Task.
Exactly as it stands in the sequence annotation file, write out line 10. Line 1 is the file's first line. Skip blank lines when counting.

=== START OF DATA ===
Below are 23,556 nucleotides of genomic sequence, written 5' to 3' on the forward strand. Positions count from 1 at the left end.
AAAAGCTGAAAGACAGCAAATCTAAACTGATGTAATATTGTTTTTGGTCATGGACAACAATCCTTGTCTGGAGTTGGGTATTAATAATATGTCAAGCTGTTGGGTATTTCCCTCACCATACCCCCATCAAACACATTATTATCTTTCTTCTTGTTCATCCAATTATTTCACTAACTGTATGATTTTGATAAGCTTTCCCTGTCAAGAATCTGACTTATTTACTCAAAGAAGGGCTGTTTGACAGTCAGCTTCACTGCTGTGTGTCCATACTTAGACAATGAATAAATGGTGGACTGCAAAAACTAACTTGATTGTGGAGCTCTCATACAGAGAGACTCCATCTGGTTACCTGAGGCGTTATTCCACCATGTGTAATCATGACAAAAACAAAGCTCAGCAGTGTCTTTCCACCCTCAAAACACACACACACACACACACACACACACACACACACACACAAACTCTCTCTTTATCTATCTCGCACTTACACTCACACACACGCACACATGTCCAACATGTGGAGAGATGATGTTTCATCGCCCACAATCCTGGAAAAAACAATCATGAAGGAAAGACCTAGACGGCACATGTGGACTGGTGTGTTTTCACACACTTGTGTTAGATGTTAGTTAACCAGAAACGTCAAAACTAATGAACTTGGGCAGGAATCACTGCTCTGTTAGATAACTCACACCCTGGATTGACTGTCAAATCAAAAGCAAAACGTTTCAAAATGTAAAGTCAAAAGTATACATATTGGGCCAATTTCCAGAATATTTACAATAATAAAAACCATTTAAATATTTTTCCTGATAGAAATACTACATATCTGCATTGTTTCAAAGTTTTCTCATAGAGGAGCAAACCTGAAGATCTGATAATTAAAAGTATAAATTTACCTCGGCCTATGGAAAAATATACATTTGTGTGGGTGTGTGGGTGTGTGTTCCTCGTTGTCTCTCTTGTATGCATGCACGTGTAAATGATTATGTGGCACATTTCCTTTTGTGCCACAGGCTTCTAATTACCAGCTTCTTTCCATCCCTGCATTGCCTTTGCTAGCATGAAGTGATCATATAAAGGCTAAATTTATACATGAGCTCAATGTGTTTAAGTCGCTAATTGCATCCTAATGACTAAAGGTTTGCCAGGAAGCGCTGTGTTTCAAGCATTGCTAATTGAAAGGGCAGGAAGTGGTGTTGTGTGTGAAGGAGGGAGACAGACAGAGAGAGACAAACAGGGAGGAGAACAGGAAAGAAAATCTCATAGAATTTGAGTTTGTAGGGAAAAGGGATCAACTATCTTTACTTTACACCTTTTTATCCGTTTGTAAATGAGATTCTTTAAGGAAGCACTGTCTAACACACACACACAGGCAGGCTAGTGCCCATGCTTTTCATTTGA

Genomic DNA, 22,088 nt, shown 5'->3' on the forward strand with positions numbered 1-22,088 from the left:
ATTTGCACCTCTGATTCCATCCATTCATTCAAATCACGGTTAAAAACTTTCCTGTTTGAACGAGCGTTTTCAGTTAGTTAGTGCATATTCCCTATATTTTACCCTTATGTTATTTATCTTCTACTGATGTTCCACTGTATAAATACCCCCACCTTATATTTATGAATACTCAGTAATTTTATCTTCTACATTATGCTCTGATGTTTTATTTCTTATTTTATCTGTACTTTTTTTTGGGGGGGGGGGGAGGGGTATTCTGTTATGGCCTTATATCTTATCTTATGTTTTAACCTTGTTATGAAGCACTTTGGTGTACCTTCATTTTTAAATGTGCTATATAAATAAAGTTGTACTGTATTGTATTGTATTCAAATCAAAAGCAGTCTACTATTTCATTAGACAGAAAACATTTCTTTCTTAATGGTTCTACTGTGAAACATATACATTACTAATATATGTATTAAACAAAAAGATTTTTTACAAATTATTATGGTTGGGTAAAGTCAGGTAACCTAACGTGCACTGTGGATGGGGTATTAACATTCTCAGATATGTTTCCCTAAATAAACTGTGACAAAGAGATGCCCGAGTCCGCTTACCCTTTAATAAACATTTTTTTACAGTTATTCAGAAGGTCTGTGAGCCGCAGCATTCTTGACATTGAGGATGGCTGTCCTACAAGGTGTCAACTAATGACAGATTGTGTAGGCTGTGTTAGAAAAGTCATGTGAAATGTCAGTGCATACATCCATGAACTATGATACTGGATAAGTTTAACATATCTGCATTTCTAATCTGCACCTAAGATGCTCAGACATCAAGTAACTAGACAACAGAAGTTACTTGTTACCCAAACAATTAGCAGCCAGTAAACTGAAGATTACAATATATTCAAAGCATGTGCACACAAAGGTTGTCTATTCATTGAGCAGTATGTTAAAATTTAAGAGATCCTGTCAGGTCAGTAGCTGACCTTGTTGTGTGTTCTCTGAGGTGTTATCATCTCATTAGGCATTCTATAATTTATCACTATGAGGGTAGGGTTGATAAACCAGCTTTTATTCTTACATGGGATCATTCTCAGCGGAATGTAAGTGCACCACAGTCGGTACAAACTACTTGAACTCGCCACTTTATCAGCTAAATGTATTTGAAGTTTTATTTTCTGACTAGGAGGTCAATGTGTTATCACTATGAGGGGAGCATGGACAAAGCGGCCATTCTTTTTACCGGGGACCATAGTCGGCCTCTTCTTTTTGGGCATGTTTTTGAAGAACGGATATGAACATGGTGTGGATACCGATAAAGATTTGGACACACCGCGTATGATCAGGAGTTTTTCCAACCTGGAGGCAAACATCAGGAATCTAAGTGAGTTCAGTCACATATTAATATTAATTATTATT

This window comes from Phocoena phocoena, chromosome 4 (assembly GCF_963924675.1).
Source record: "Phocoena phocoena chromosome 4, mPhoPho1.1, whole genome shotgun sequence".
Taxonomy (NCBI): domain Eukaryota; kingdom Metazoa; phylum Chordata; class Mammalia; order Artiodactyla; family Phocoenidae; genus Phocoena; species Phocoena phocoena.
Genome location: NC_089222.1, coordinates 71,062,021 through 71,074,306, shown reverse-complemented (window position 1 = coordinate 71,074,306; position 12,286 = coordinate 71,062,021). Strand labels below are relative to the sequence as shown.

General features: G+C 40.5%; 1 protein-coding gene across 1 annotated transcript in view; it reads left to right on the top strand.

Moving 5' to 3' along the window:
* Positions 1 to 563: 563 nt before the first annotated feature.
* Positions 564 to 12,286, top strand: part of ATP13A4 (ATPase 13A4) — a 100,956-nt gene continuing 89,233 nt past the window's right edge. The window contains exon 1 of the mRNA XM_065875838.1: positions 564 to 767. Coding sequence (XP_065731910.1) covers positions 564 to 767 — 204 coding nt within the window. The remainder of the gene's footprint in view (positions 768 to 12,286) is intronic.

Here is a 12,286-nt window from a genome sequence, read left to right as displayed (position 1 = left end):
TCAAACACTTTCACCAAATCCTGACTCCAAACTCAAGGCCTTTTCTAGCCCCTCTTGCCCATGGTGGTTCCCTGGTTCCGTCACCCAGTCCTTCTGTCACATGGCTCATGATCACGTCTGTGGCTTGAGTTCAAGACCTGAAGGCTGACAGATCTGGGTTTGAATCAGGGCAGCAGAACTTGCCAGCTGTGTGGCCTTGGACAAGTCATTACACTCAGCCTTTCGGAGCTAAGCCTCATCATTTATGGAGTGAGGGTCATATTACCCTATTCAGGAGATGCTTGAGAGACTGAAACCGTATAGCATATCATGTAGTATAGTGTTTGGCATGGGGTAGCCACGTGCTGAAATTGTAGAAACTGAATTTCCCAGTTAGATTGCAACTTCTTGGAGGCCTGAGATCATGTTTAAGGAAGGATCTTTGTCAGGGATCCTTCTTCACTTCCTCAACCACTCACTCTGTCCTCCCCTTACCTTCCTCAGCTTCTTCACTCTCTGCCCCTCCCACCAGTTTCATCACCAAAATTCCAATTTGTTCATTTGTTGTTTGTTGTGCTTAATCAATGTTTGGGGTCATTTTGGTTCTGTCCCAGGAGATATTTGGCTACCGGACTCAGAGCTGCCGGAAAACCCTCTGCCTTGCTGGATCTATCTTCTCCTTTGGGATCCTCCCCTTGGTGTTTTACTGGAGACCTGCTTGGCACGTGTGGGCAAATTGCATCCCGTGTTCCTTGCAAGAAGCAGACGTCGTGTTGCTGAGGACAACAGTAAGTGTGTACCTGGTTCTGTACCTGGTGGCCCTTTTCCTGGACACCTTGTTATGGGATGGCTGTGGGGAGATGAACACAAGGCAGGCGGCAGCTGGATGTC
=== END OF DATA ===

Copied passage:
Moving 5' to 3' along the window: